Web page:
A comparative randomized trial on the impact of two low-dose oral contraceptives on ovarian activity, cervical permeability, and endometrial receptivity.Contraception. 1997 Jul; 56(1):23-30.C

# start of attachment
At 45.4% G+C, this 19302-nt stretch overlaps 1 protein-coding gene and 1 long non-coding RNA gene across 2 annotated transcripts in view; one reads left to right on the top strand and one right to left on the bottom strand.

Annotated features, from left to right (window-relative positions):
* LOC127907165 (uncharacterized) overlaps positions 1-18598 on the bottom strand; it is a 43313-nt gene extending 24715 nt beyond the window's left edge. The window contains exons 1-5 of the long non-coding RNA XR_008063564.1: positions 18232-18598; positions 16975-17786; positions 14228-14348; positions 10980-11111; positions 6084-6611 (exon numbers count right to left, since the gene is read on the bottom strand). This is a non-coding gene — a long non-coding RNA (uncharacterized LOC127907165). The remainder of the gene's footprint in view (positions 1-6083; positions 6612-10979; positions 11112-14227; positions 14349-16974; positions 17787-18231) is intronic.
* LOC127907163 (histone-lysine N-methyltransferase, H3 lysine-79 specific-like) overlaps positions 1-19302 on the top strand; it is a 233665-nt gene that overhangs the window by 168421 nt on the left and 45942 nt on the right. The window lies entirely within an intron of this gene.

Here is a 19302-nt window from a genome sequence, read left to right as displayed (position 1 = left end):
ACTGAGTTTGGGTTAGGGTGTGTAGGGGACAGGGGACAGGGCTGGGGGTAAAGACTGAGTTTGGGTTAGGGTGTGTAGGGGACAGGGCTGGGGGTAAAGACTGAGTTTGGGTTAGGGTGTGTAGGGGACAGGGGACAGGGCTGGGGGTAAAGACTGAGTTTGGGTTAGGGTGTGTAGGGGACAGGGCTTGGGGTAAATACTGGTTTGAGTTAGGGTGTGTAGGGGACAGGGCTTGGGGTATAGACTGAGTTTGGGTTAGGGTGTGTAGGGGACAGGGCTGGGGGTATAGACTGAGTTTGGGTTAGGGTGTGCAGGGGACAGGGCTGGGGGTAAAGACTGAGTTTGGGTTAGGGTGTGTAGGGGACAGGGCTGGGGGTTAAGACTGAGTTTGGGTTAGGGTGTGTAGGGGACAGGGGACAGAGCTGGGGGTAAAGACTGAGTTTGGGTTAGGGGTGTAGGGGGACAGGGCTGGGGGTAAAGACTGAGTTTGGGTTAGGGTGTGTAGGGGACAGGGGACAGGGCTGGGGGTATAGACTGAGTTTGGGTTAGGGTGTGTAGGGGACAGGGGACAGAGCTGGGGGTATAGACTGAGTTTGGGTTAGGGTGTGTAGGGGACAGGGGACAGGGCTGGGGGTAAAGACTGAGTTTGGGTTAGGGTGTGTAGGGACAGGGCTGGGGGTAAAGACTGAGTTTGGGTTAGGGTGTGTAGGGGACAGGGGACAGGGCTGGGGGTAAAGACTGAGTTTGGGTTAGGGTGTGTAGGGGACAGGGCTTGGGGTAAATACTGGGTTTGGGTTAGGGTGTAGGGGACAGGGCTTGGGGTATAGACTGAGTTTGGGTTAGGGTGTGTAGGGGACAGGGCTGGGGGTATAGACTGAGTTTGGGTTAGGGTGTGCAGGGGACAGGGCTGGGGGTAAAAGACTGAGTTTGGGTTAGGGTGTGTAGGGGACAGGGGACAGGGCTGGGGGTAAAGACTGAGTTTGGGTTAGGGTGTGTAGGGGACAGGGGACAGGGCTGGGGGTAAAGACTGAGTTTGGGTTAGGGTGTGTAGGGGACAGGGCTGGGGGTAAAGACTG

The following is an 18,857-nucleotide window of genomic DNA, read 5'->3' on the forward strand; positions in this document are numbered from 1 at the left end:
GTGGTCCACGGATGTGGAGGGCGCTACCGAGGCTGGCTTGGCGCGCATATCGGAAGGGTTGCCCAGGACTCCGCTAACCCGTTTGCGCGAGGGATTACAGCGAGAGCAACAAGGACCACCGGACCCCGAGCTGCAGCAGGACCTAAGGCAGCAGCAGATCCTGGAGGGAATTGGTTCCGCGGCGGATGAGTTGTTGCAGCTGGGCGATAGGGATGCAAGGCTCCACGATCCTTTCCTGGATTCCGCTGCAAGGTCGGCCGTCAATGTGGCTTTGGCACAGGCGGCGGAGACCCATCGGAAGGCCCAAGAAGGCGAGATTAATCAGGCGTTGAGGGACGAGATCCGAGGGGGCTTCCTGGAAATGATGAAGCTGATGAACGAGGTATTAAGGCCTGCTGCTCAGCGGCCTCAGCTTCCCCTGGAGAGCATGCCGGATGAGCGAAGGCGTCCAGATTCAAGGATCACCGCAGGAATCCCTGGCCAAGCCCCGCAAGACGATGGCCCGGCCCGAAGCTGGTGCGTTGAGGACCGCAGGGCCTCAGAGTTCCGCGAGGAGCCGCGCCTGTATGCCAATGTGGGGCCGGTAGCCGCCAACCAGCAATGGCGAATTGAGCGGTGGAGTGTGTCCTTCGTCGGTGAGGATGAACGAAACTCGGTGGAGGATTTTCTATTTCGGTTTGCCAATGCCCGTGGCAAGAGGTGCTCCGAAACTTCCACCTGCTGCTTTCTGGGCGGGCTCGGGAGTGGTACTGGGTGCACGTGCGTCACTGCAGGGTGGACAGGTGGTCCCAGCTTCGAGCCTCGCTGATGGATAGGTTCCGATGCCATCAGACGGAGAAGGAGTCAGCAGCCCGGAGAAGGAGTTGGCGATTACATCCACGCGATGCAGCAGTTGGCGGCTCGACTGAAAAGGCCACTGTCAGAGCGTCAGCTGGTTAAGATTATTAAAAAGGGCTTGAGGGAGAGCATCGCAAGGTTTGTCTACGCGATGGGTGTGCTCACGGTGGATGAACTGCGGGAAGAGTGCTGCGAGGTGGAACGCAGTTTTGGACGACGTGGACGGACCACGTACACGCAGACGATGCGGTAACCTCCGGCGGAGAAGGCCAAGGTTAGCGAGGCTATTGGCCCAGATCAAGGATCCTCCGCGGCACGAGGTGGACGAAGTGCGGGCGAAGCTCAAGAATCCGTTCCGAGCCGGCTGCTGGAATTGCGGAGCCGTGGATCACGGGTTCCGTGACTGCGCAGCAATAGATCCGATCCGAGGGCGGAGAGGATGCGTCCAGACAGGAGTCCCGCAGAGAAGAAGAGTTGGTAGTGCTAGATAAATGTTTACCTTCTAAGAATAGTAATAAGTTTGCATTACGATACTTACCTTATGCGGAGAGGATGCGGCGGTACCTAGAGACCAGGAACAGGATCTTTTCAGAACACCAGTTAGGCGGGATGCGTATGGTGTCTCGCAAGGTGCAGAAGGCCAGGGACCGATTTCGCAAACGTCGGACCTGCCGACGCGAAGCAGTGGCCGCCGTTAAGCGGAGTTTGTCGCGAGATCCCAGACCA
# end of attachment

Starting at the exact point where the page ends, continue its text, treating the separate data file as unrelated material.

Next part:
In a double-blind randomized study, the suppression of ovarian activity and anti-conceptive effects on the cervix and endometrium were assessed during administration of two low-dose monophasic oral contraceptives (20 micrograms ethinyl estradiol [EE], 500 micrograms norethisterone--Eve 20 [Grünenthal, Aachen, Germany]; 20 micrograms EE, 150 micrograms desogestrel --Lovelle [Organon, Munich, Germany]). One hundred eighteen healthy women (ages: 18-35 years) were studied in 10 investigation centers during medication with either Eve 20 (n = 59) or Lovelle (n = 59). During three treatment cycles, ovarian activity was evaluated by sonographic determination of follicle-like structures (FLS) and by simultaneous assessment of serum endocrine profiles (gonadotropins LH and FSH, ovarian steroids estradiol [E2] and progesterone [P]). While on either treatment, no ovarian activity (as judged by no FLS and/or reduced sex steroid levels) was found in 90.8% (Eve 20) and 97.2% (Lovelle) of all investigated cycles. Follicular activity or cyst formation were detected in 18 of 173 cycles (Eve 20) and in 5 of 175 cycles (Lovelle), respectively. Gonadotropin levels were suppressed (LH < 6 IU/L, FSH < 8 IU/L) in most treatment cycles (Eve 20 76.6% vs. Lovelle: 84.8%). Serum E2 concentrations exceeding 0.1 nmol/L indicated residual follicular activity in 19.3% (Eve 20) versus 12.2% (Lovelle) of all cycles. An estimated by serum P levels over 5 nmol/L, ovulation had presumably occurred in 4.1% (Eve 20) versus 2.9% (Lovelle) of treatment cycles. However, when the sonographical and endocrinological data were combined, no ovulation was documented in any pill cycle. The quality and quantity of the cervical mucus was found to be minimal in the majority of women. Moreover, the endometrial layer was determined to be low by ultrasound during most pill cycles, indicating equally strong suppressive effects on endometrial receptivity by the two contraceptives. These observations suggest that ovarian activity is suppressed in the majority of cycles during use of low-dose contraceptives. This effect may mainly be medicated by pronounced suppression of serum gonadotropin levels. Strong anti-conceptive effects of these formulations on both cervical permeability and endometrial receptivity are additional factors ensuring the contraceptive efficacy of these formulations.